Wednesday, December 4, 2013

Mountain Men and History Lessons

Watching a football game on television Saturday, Wyoming V. Utah State, as part of the promo they mentioned Jim Bridger and the fact that he was the first white man to visit the Great Salt Lake and the first into Yellowstone. Bridger may very well have been the first non-Indian into the Great Salt Lake Valley, at least I and many other western historians believe that. But the first into Yellowstone, I don’t think so.

John Colter, like Bridger, a Virginian was much more likely to have been the first into Yellowstone. It is most unlikely the two ever met and very possible that Colter was in Yellowstone while Bridger was but a toddler with a birth date in 1804.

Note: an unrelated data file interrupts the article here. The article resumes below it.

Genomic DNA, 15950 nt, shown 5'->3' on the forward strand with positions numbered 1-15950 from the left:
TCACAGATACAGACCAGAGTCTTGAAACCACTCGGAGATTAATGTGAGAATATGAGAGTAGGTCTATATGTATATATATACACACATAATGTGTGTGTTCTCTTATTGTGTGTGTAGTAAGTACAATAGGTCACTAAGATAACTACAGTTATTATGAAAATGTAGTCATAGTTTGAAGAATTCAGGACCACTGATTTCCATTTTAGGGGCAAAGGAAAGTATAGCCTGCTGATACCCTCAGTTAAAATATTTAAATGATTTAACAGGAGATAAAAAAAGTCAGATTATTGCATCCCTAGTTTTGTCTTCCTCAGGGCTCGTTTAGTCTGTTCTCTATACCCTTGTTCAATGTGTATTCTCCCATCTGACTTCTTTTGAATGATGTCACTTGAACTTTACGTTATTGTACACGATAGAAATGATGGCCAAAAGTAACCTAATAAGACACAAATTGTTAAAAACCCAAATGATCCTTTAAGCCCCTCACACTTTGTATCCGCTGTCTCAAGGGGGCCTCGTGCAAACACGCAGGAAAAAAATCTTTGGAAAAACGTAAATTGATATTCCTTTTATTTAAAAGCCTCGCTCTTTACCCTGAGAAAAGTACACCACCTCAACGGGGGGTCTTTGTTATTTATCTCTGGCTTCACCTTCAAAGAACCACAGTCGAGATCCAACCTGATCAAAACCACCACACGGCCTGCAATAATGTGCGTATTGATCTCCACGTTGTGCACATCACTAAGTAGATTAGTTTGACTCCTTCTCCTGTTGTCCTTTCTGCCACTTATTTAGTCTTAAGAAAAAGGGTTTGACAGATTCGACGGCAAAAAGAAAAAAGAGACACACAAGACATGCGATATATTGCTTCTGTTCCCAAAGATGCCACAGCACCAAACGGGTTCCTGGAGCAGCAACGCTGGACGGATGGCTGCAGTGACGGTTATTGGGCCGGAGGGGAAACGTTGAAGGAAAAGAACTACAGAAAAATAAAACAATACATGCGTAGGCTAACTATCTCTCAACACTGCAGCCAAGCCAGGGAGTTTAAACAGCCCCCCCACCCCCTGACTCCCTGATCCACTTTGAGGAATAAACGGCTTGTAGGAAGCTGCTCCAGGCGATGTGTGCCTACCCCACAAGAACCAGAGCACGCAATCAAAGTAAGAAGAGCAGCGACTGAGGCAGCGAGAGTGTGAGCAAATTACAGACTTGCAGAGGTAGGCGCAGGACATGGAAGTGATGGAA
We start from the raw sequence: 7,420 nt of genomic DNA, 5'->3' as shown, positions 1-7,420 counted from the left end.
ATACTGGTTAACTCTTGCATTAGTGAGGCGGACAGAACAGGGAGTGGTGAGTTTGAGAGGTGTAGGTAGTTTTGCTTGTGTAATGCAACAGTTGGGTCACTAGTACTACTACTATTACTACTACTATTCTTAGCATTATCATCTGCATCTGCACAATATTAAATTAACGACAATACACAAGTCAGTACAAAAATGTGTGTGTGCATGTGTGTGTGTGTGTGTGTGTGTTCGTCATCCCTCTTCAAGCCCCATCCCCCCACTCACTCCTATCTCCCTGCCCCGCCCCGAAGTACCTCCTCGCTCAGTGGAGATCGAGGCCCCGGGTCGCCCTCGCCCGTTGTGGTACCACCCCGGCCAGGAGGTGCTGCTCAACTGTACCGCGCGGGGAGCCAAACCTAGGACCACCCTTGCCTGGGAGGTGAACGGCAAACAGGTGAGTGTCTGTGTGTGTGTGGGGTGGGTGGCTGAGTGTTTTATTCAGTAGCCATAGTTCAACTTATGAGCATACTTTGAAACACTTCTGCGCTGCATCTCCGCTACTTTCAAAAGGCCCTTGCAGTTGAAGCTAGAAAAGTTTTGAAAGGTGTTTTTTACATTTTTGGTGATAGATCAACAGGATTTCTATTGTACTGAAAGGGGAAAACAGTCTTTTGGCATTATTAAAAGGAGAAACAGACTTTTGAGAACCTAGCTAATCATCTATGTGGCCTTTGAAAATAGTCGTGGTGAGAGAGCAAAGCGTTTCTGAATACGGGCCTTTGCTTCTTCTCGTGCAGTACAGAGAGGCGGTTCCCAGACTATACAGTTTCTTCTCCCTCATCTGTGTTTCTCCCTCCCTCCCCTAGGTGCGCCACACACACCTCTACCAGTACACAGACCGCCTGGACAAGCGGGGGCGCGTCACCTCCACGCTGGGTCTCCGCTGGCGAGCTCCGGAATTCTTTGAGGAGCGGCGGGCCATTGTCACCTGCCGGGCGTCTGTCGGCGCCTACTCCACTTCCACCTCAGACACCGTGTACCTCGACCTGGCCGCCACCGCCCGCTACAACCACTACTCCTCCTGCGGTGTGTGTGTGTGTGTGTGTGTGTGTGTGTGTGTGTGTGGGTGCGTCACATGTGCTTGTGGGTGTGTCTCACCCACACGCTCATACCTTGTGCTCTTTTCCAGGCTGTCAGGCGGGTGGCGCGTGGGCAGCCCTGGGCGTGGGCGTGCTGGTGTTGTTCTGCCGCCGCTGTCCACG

Bridger became a legend in the west and Colter seems to have just slipped away into history. Colter left the west by 1810 and never returned, leaving a legend in the making, unmade.

Colter never lived long enough for people to believe any of his tales of Yellowstone. He died of Jaundice in 1813 leaving behind $124 and change. But then the story of the almost a legend in the west turns bizarre. He was buried on Tunnel Hill near present day Dundee Missouri. In 1926 his remains, along with the remains of five or six others, were dug up during a railroad excavation of the site. All were dumped somewhere nearby, buried in an unmarked embankment.

Not a very fitting finish to the first white man in to Yellowstone.